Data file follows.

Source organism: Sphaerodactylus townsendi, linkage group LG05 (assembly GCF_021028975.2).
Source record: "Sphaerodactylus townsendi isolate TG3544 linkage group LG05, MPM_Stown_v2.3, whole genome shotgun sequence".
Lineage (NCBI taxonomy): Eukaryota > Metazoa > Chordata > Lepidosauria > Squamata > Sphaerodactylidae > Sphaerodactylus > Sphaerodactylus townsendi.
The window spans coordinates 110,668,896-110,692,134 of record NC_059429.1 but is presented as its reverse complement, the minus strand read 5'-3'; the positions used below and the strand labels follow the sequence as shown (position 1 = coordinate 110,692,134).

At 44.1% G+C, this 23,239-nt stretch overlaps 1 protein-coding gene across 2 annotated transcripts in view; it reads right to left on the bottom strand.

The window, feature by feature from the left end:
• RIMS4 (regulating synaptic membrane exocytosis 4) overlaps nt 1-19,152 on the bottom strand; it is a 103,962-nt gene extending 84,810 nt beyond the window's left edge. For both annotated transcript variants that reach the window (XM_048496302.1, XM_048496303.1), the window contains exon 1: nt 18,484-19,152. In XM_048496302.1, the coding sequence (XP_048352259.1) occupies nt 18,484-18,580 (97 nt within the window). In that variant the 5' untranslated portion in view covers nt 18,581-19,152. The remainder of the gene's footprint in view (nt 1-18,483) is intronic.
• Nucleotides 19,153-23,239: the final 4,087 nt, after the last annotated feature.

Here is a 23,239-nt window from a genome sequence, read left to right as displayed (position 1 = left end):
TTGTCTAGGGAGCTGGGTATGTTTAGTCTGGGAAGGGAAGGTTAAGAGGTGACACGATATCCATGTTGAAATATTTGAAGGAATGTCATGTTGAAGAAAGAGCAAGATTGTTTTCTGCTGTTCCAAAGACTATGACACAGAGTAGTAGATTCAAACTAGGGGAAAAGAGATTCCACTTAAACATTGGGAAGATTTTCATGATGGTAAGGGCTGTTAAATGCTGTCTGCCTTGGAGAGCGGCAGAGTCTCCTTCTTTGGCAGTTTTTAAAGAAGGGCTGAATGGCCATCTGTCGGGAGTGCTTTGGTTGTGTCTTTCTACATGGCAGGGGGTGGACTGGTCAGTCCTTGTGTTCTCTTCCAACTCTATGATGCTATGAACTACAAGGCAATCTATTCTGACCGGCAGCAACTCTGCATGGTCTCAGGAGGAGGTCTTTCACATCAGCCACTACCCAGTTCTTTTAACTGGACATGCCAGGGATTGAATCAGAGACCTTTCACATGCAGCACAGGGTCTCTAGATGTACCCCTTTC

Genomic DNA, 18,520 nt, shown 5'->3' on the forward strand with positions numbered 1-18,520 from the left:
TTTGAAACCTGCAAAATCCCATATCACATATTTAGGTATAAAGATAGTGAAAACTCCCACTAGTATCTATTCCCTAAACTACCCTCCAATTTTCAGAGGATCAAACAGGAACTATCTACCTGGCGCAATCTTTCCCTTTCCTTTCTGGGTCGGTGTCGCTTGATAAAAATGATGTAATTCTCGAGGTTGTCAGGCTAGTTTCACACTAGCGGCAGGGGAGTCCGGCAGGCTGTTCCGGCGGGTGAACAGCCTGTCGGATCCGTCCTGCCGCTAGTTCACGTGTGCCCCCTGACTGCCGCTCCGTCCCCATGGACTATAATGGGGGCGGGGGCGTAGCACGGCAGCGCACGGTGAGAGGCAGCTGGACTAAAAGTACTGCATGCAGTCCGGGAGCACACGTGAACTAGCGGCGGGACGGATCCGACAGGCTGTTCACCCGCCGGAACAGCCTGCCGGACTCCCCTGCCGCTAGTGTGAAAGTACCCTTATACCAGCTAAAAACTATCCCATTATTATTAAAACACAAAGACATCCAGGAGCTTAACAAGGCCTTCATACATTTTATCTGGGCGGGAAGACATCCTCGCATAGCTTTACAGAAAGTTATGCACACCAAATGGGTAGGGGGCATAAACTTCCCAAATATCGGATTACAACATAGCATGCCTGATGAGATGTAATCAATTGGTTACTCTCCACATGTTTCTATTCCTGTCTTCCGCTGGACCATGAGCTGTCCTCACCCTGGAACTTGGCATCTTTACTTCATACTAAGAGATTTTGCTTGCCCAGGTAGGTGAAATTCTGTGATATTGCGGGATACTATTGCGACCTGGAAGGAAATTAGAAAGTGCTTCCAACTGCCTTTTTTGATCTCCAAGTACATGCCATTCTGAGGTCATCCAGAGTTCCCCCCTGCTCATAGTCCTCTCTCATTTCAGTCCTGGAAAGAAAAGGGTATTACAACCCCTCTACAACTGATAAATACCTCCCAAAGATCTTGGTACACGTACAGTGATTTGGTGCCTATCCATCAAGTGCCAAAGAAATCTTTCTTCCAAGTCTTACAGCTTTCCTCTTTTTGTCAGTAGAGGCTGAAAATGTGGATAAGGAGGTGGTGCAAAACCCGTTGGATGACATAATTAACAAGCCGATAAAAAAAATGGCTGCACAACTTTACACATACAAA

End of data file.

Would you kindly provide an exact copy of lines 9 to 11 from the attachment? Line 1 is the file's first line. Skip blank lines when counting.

Here is a 23,239-nt window from a genome sequence, read left to right as displayed (position 1 = left end):
TTGTCTAGGGAGCTGGGTATGTTTAGTCTGGGAAGGGAAGGTTAAGAGGTGACACGATATCCATGTTGAAATATTTGAAGGAATGTCATGTTGAAGAAAGAGCAAGATTGTTTTCTGCTGTTCCAAAGACTATGACACAGAGTAGTAGATTCAAACTAGGGGAAAAGAGATTCCACTTAAACATTGGGAAGATTTTCATGATGGTAAGGGCTGTTAAATGCTGTCTGCCTTGGAGAGCGGCAGAGTCTCCTTCTTTGGCAGTTTTTAAAGAAGGGCTGAATGGCCATCTGTCGGGAGTGCTTTGGTTGTGTCTTTCTACATGGCAGGGGGTGGACTGGTCAGTCCTTGTGTTCTCTTCCAACTCTATGATGCTATGAACTACAAGGCAATCTATTCTGACCGGCAGCAACTCTGCATGGTCTCAGGAGGAGGTCTTTCACATCAGCCACTACCCAGTTCTTTTAACTGGACATGCCAGGGATTGAATCAGAGACCTTTCACATGCAGCACAGGGTCTCTAGATGTACCCCTTTC

Genomic DNA, 18,520 nt, shown 5'->3' on the forward strand with positions numbered 1-18,520 from the left: